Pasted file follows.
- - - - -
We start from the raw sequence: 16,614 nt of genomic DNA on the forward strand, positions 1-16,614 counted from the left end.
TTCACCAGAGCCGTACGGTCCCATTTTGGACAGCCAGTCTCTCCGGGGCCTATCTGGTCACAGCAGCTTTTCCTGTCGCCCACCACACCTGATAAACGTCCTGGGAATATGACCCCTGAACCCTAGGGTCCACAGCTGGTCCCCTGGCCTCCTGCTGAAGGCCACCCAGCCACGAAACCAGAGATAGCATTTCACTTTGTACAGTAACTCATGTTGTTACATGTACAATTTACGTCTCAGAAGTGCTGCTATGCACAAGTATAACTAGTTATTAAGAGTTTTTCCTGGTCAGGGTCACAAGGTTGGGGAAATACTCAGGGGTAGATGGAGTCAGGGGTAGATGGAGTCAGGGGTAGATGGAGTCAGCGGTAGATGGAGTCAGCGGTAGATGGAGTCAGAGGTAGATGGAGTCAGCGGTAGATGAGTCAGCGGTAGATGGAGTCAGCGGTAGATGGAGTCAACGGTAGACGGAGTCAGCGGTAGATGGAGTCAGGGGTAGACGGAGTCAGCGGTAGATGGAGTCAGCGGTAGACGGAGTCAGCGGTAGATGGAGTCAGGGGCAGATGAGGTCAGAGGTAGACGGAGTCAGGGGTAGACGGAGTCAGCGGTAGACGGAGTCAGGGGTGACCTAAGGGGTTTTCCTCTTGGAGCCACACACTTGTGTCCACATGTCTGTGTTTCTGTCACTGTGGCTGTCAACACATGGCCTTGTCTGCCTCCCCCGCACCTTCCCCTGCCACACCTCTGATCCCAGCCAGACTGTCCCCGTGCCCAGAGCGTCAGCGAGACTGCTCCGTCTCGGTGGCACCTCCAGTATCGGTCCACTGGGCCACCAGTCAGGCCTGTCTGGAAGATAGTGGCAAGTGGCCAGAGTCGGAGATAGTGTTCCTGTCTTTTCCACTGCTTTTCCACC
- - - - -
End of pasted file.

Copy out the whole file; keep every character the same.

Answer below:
We start from the raw sequence: 16,614 nt of genomic DNA on the forward strand, positions 1-16,614 counted from the left end.
TTCACCAGAGCCGTACGGTCCCATTTTGGACAGCCAGTCTCTCCGGGGCCTATCTGGTCACAGCAGCTTTTCCTGTCGCCCACCACACCTGATAAACGTCCTGGGAATATGACCCCTGAACCCTAGGGTCCACAGCTGGTCCCCTGGCCTCCTGCTGAAGGCCACCCAGCCACGAAACCAGAGATAGCATTTCACTTTGTACAGTAACTCATGTTGTTACATGTACAATTTACGTCTCAGAAGTGCTGCTATGCACAAGTATAACTAGTTATTAAGAGTTTTTCCTGGTCAGGGTCACAAGGTTGGGGAAATACTCAGGGGTAGATGGAGTCAGGGGTAGATGGAGTCAGGGGTAGATGGAGTCAGCGGTAGATGGAGTCAGCGGTAGATGGAGTCAGAGGTAGATGGAGTCAGCGGTAGATGAGTCAGCGGTAGATGGAGTCAGCGGTAGATGGAGTCAACGGTAGACGGAGTCAGCGGTAGATGGAGTCAGGGGTAGACGGAGTCAGCGGTAGATGGAGTCAGCGGTAGACGGAGTCAGCGGTAGATGGAGTCAGGGGCAGATGAGGTCAGAGGTAGACGGAGTCAGGGGTAGACGGAGTCAGCGGTAGACGGAGTCAGGGGTGACCTAAGGGGTTTTCCTCTTGGAGCCACACACTTGTGTCCACATGTCTGTGTTTCTGTCACTGTGGCTGTCAACACATGGCCTTGTCTGCCTCCCCCGCACCTTCCCCTGCCACACCTCTGATCCCAGCCAGACTGTCCCCGTGCCCAGAGCGTCAGCGAGACTGCTCCGTCTCGGTGGCACCTCCAGTATCGGTCCACTGGGCCACCAGTCAGGCCTGTCTGGAAGATAGTGGCAAGTGGCCAGAGTCGGAGATAGTGTTCCTGTCTTTTCCACTGCTTTTCCACC